Investors see new opportunities in property
Build-to-rent could provide new avenues for investors as well as improve housing affordability, a NAB conference has been told.
The build-to-rent market has the potential to create a new institutional investment asset class that could also help to improve housing affordability in Australia, a NAB conference has heard.
The NAB First Look Conference in Sydney, which brought together issuers and investors in the US Private Placement (USPP) market, was also told that while the residential property market has moderated, there are pockets of strength in the industrial, office and retail property sectors.
“We’re a believer in the (build-to-rent) market,” said Darren Lake, Group Treasurer at Mirvac.
“Yields have compressed in other asset classes such as office, to the point where build-to-rent does meet the investment mandate for certain vehicles,” he said.
Tiernan O’Rourke, Chief Financial Officer at Stockland, said recent changes to legislation governing managed investment trusts have made build-to-rent more attractive for real estate investment trusts (REITs).
“Most REITs are going to be very interested, particularly as there continues to be strong demand for affordable rental properties. Longer term it’s a good way of incubating property that you can either put into a fund or sell,” he said.
Mirvac’s Lake said watching the rapid development of the build-to-rent sector in the United Kingdom, which grew from nothing to become a substantial sector within a decade, has given the developer confidence to test out the domestic market, although some tax challenges remain.
As an institutional asset class, the build-to-rent market has performed “extremely well” in the United States and the UK, where projects often command a rent premium.
“Renting in Australia is not a pleasant experience if you’re the tenant, so the whole idea of using professional management as we do in other asset classes is attractive,” said Lake.
While Australia has historically had high rates of home ownership, the surge in prices in capital cities over the past decade has made housing affordability a pressing issue for anyone who wasn’t already on the property ladder. Some 40% of households are now renters.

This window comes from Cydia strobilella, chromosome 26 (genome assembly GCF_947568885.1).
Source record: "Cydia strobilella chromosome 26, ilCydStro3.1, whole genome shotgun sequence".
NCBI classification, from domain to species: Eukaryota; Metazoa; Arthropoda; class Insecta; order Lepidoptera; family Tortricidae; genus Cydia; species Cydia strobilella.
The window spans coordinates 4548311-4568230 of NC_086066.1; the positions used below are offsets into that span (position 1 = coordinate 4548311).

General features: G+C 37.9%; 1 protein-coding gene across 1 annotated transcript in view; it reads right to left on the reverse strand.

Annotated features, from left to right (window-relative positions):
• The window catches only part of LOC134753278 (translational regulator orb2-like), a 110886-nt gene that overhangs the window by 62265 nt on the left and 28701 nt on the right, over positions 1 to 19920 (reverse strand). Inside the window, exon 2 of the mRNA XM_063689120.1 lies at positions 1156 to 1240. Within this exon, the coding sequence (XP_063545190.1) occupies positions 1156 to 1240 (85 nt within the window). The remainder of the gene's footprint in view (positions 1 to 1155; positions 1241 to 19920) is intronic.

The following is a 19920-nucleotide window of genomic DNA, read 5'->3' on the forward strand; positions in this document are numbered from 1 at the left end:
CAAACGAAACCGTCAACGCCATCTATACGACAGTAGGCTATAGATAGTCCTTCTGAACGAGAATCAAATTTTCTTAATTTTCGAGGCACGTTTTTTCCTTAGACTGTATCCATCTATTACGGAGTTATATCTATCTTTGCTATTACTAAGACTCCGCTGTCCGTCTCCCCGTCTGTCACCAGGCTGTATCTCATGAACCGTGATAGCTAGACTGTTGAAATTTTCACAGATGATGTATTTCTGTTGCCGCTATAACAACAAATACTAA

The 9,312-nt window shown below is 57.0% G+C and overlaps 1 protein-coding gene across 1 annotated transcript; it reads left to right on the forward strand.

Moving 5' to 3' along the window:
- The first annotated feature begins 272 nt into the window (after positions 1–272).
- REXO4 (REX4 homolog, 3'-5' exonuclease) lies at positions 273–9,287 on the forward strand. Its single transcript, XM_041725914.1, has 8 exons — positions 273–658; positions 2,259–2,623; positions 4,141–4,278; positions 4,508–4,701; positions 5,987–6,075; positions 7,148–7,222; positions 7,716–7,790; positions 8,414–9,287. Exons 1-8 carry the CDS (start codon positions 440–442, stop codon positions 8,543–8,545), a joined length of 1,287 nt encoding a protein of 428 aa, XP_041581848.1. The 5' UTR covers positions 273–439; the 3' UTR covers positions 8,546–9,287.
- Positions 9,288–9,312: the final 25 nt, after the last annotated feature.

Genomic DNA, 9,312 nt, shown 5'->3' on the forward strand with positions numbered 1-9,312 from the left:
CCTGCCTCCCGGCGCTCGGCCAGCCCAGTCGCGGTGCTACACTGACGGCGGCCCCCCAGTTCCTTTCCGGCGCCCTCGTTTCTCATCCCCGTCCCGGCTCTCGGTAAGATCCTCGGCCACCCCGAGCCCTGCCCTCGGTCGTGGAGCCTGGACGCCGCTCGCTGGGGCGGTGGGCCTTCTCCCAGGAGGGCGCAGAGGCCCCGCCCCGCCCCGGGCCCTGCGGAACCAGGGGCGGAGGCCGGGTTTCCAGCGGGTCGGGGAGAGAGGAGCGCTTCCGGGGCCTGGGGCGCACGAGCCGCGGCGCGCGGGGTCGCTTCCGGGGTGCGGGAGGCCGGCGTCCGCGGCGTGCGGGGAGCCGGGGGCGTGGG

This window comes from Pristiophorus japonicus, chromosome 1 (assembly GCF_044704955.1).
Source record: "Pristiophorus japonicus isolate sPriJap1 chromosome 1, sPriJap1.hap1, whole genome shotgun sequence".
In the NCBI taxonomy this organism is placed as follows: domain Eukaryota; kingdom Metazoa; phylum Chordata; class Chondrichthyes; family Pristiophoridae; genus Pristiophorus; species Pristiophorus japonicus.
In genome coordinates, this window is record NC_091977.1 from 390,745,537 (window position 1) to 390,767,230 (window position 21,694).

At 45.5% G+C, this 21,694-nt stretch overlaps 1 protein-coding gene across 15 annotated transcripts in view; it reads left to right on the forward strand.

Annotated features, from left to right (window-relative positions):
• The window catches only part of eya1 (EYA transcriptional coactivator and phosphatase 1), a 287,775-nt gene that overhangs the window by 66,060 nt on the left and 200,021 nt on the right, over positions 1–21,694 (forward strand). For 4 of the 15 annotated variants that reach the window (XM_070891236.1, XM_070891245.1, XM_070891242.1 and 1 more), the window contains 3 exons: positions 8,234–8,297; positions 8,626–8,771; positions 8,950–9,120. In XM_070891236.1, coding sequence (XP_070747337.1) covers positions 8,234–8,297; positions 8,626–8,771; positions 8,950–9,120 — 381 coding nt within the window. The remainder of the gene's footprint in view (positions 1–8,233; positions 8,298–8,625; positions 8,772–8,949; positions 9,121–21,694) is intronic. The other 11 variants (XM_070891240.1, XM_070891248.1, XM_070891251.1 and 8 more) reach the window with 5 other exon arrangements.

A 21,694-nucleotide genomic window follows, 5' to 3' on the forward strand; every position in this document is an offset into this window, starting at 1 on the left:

Retail sector holding up well
The property panel at the First Look conference noted the residential property market has moderated and investor activity reduced as tighter lending standards from banks have slowed the flow of credit. However, retail and industrial property has held up and office is performing well with record low vacancies.
“Australian retailers and shopping centre owners have not been standing back and waiting for Amazon to happen, there’s a lot of activity going on,” said O’Rourke.
“In our portfolio, we’ve been doing a lot of preparation for Amazon, building resilience into our retail town centres and focusing on many of the initiatives they’re already doing in the US.” This includes placing lockers in front of stores in shopping centres so that people can click and collect after hours, and building up the logistics portfolio to provide space for retailers with a growing volume of online orders.
The success that online retailers such as Amazon, eBay, and Etsy enjoy versus “bricks and mortar” stores in the US is nearly impossible to replicate in countries like Australia due to low population concentration, zoning laws and reduced transportation efficiency.
As an investor in both Australian and US shopping malls, QIC Global Real Estate Senior Manager Australian Financing & Analytics Stephen Morrow said the retail property sector in Australia benefits from high barriers to entry supported by robust town planning frameworks, with major assets tightly held by institutional owners. The retail sector is continually evolving and QIC’s long term focus is about delivering town centre assets which are the focal point for their local community.
Changes in consumer behaviour
Shopping centre owners are also repositioning their malls to capture the changes in consumer behaviour by expanding the category types that are more immune to online spending such as food, leisure and entertainment.
Other non-traditional tenants such as medical services and even car dealerships are moving from high streets into malls to benefit from the traffic flows as shoppers still enjoy the convenience of shopping centres.
“We’ve seen our shopping centres adapt to attract traffic flow,” said Lilly Cheung, Group Treasurer at GPT Group. “We’re remixing away from apparel into dining, health and beauty, as well as international mini majors.”
She added that the industrial property market is “very hot at the moment”, supported by the growth in online spending. Logistics support such as large distribution centres are keenly sought after and increasingly these need to be close to city centres rather than in outlying suburbs because consumers are expecting faster delivery times.
Phil Schretzmeyer, Head of Treasury at Charter Hall, echoed those sentiments, noting that Charter Hall was an early investor in the industrial sector and has seen strong inflows from both an equity and debt perspective.
The property sector accounts for 13% of Australia’s GDP and is one of the largest capital markets issuing sectors. Over the past decade, NAB has completed dozens of property transactions in the USPP market and has captured 57% of all property transactions over the last three years. NAB supported GPT Wholesale Office Fund in a recent USD250 million USPP issue of 13-year and 15-year tranches.
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